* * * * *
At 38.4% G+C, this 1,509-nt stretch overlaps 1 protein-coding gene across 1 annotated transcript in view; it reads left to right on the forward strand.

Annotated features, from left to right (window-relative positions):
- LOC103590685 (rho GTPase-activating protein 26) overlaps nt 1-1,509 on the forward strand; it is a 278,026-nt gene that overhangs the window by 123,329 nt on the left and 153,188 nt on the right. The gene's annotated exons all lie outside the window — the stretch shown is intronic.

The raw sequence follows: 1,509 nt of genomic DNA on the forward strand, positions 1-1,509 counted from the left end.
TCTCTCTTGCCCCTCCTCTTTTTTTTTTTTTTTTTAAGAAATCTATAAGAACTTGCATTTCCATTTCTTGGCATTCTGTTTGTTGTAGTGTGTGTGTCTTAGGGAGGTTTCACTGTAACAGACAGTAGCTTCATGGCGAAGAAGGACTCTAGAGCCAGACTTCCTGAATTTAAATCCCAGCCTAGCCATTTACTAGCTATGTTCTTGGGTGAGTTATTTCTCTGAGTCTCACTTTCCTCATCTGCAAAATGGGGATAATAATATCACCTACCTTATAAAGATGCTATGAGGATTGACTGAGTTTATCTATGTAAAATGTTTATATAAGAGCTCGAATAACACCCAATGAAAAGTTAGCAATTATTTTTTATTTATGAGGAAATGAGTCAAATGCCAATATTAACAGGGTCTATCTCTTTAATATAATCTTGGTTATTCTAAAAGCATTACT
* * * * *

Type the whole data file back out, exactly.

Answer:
At 38.4% G+C, this 1,509-nt stretch overlaps 1 protein-coding gene across 1 annotated transcript in view; it reads left to right on the forward strand.

Annotated features, from left to right (window-relative positions):
- LOC103590685 (rho GTPase-activating protein 26) overlaps nt 1-1,509 on the forward strand; it is a 278,026-nt gene that overhangs the window by 123,329 nt on the left and 153,188 nt on the right. The gene's annotated exons all lie outside the window — the stretch shown is intronic.

The raw sequence follows: 1,509 nt of genomic DNA on the forward strand, positions 1-1,509 counted from the left end.
TCTCTCTTGCCCCTCCTCTTTTTTTTTTTTTTTTTAAGAAATCTATAAGAACTTGCATTTCCATTTCTTGGCATTCTGTTTGTTGTAGTGTGTGTGTCTTAGGGAGGTTTCACTGTAACAGACAGTAGCTTCATGGCGAAGAAGGACTCTAGAGCCAGACTTCCTGAATTTAAATCCCAGCCTAGCCATTTACTAGCTATGTTCTTGGGTGAGTTATTTCTCTGAGTCTCACTTTCCTCATCTGCAAAATGGGGATAATAATATCACCTACCTTATAAAGATGCTATGAGGATTGACTGAGTTTATCTATGTAAAATGTTTATATAAGAGCTCGAATAACACCCAATGAAAAGTTAGCAATTATTTTTTATTTATGAGGAAATGAGTCAAATGCCAATATTAACAGGGTCTATCTCTTTAATATAATCTTGGTTATTCTAAAAGCATTACT